Her big break came in 1963 when she was cast as Sandy, one of the girls who leaps on board the Summer Holiday bus with Cliff Richard. She showed off her energetic jazz dance steps, and it was this movie — and the follow-up, Wonderful Life, also with Cliff — that established her as an actress.
A few years later, Cliff made her a co-star on dozens of episodes of his Saturday night variety show.
Her career, she later said, consisted of unexpected sideways steps. But no one could have predicted the move that followed, to Till Death Us Do Part, the controversial sitcom starring Warren Mitchell as a foul-mouthed bigot and bully whose wife and daughter constantly defy him.
The high point of her barminess was as Holmes’s fluffy yet razor-witted landlady, Mrs Hudson, in Sherlock. Una Stubbs is pictured above with Sue Vertue, the producer of Sherlock
Una played Rita, the daughter, accused by Alf of being ‘poisoned and corrupted by yer bloody Women’s Lib!’ She was married to a ‘Scouse git’ and ‘long-haired layabout’ called Mike.
Mike was played by Tony Booth, father of Cherie, the wife of former Prime Minister Tony Blair. It may be no coincidence that Una, usually so kind-hearted in her remarks, once said she despised Blair more than any person alive, without explaining why.
After her divorce from Gilmore in 1969, she married Nicky Henson, also an actor, and had two sons. The couple parted in 1975 but stayed friends, even working together on several EastEnders episodes more than 30 years later. She had regrets about her divorces. ‘I was probably a boring wife,’ she said. ‘Once, I saw Nicky with Marguerite [a ballerina whom he married in 1986] and I said: ‘Nicky, is that how I was supposed to be?’ ‘
As a single mother trying to bring up three sons while paying the bills, she took whatever work she could get. ‘I had to work to keep the family afloat,’ she said.
‘Offers used to come in and I’d think: ‘That pays quite well, I’ll do that.’ But they weren’t exactly career moves. There were times I was doing theatre when I’d think: ‘Oh gosh, this is so shabby.’ ‘
Regarded by TV producers as utterly reliable, she was glimpsed in everything from Juke Box Jury in the Sixties to Fawlty Towers, Blankety Blank and The Good Old Days in the Seventies. Never starry or difficult, she was invariably professional.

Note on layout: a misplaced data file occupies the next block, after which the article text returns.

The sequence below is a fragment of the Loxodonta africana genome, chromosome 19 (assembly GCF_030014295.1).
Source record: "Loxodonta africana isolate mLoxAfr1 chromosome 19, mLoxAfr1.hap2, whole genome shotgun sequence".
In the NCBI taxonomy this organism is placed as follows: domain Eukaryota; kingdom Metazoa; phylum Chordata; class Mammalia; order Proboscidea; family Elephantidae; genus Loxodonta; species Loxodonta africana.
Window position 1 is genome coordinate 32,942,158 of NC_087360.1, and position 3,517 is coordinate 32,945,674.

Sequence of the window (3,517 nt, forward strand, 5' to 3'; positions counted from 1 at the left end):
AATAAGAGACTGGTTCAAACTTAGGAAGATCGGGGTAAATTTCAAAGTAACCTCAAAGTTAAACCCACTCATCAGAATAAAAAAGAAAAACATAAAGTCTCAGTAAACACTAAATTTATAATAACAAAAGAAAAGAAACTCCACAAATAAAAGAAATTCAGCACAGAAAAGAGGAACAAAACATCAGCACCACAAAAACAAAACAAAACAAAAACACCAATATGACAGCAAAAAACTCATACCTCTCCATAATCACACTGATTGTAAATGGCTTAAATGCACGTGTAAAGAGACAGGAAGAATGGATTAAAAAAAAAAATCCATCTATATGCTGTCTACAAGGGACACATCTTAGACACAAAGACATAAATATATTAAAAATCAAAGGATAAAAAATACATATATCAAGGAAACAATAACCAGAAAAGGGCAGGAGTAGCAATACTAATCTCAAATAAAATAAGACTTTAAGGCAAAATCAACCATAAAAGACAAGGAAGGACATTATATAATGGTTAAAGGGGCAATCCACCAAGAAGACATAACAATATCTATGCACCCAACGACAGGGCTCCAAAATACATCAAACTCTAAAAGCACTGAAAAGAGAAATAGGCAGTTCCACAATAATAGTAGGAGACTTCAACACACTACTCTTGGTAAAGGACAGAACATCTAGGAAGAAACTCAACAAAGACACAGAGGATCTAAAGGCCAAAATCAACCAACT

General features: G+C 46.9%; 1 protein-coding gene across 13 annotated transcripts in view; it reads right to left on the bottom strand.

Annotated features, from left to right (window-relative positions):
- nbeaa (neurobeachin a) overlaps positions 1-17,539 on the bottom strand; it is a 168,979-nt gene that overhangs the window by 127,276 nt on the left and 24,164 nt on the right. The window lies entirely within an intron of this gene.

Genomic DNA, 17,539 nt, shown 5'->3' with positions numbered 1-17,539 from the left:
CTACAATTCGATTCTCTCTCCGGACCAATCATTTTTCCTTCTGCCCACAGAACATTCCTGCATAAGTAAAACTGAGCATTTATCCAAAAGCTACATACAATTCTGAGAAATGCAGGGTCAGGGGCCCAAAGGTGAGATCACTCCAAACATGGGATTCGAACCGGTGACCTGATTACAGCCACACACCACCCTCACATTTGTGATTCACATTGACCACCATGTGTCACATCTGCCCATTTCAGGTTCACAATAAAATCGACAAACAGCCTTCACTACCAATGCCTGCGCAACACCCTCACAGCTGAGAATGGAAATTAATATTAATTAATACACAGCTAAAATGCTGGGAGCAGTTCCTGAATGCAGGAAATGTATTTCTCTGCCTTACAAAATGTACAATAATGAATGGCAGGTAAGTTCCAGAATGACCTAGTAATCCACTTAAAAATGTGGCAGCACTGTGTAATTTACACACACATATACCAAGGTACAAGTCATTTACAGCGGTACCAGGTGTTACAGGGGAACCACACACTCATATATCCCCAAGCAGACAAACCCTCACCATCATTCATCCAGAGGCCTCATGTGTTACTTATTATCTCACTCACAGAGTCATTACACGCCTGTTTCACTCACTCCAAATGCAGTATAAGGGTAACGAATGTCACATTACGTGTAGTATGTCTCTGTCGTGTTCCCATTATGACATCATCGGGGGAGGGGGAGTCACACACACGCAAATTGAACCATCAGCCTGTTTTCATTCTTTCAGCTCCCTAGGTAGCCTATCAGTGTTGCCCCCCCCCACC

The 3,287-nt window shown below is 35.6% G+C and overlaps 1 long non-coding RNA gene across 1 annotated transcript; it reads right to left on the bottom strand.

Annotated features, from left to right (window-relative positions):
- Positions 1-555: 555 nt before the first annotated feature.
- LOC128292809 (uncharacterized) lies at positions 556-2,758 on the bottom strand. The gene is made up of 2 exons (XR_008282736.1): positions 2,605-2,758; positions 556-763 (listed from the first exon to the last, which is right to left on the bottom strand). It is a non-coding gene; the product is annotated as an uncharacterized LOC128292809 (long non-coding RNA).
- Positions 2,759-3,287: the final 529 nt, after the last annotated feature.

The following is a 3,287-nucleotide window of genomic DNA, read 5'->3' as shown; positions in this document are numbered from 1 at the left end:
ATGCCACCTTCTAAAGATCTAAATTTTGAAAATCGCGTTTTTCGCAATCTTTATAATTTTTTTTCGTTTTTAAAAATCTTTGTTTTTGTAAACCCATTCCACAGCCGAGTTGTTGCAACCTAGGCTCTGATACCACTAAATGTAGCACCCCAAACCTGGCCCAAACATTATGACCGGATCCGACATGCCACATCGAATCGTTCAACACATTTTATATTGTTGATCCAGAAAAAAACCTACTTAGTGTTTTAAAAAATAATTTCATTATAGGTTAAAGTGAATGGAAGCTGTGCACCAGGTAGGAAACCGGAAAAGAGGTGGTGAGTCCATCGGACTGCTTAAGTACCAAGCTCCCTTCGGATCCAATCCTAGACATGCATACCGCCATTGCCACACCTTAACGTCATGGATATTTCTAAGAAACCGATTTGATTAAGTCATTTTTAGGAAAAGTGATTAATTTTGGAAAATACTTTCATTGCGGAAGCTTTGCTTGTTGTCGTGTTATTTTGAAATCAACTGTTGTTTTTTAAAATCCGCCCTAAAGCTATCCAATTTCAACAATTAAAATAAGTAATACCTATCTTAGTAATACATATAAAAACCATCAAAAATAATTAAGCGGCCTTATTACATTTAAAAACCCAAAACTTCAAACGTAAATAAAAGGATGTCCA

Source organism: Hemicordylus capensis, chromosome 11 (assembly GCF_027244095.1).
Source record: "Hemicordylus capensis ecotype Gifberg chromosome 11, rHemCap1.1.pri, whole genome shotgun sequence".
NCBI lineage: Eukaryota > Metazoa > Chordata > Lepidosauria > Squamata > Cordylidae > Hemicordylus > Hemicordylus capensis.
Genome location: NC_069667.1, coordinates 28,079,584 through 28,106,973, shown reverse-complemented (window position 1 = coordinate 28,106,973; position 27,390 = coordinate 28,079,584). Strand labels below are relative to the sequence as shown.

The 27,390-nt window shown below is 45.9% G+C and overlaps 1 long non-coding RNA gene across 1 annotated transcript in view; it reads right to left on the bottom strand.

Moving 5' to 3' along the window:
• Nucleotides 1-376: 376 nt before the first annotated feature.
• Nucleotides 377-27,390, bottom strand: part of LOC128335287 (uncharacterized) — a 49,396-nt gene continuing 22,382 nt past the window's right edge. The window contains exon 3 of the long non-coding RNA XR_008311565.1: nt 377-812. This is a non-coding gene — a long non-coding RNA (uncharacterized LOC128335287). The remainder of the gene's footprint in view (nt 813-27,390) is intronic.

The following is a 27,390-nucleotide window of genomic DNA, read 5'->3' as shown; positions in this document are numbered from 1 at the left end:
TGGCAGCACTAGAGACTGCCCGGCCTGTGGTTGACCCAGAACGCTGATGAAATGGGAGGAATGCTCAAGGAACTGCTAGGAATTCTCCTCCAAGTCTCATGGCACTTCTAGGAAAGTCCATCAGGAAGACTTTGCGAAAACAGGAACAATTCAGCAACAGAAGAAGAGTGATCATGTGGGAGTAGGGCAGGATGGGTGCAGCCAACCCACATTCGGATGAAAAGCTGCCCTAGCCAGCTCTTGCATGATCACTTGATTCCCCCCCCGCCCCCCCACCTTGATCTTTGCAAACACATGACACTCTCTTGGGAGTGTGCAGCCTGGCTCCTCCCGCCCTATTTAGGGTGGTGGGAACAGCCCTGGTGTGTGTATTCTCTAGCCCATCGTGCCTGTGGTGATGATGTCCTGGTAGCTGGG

In 1979, Una was a household name again as sharp-tongued Aunt Sally, a wooden fairground attraction, in the gentle children’s TV drama about a magical scarecrow, Worzel Gummidge. Worzel (Jon Pertwee) was besotted with her, yet she treated him with derision, which made his scarecrow heart beat all the faster.
But Una didn’t like the character. ‘Aunt Sally was like Hitler, really,’ she said. ‘Horrible woman.’
She also appeared regularly as a team captain on the charades panel show Give Us A Clue, opposite her old boss Lionel Blair. The two enjoyed a natural rhythm in the game, perhaps because they had experimented with the format in the early Sixties in a short-lived version called Don’t Say A Word.
Only when her children had grown up could Una take the artistic risks she longed to try. In 1988, Michael Grandage cast her in Twelfth Night, her first Shakespeare, at the Crucible in Sheffield.
She played Maria, a servant, and although she was mortified that a critic said she looked like a chicken (her costume stuck up at the back), it led to much stronger classic roles, such as Madame de Rosemonde in Les Liaisons Dangereuses at the National Theatre.
She also appeared at the National in The Curious Incident Of The Dog in The Night-Time, as a meddling neighbour. ‘I used to play kooky,’ she said happily. ‘Now I play barmy.’
The high point of her barminess was as Holmes’s fluffy yet razor-witted landlady, Mrs Hudson, in Sherlock. She referred to the stars, Benedict Cumberbatch and Martin Freeman, as ‘my boys’.
In 2014, she revealed another talent — as an artist, when fingertip drawings of her ‘boys’ done on an iPad were selected for the Royal Academy Summer Exhibition.
As Mrs Hudson, she saw herself as ‘more like a mother figure . . . there’s so much nastiness going on that maybe to introduce something nicer is a good thing’.
And a good thing it was. There was no one nicer than Una.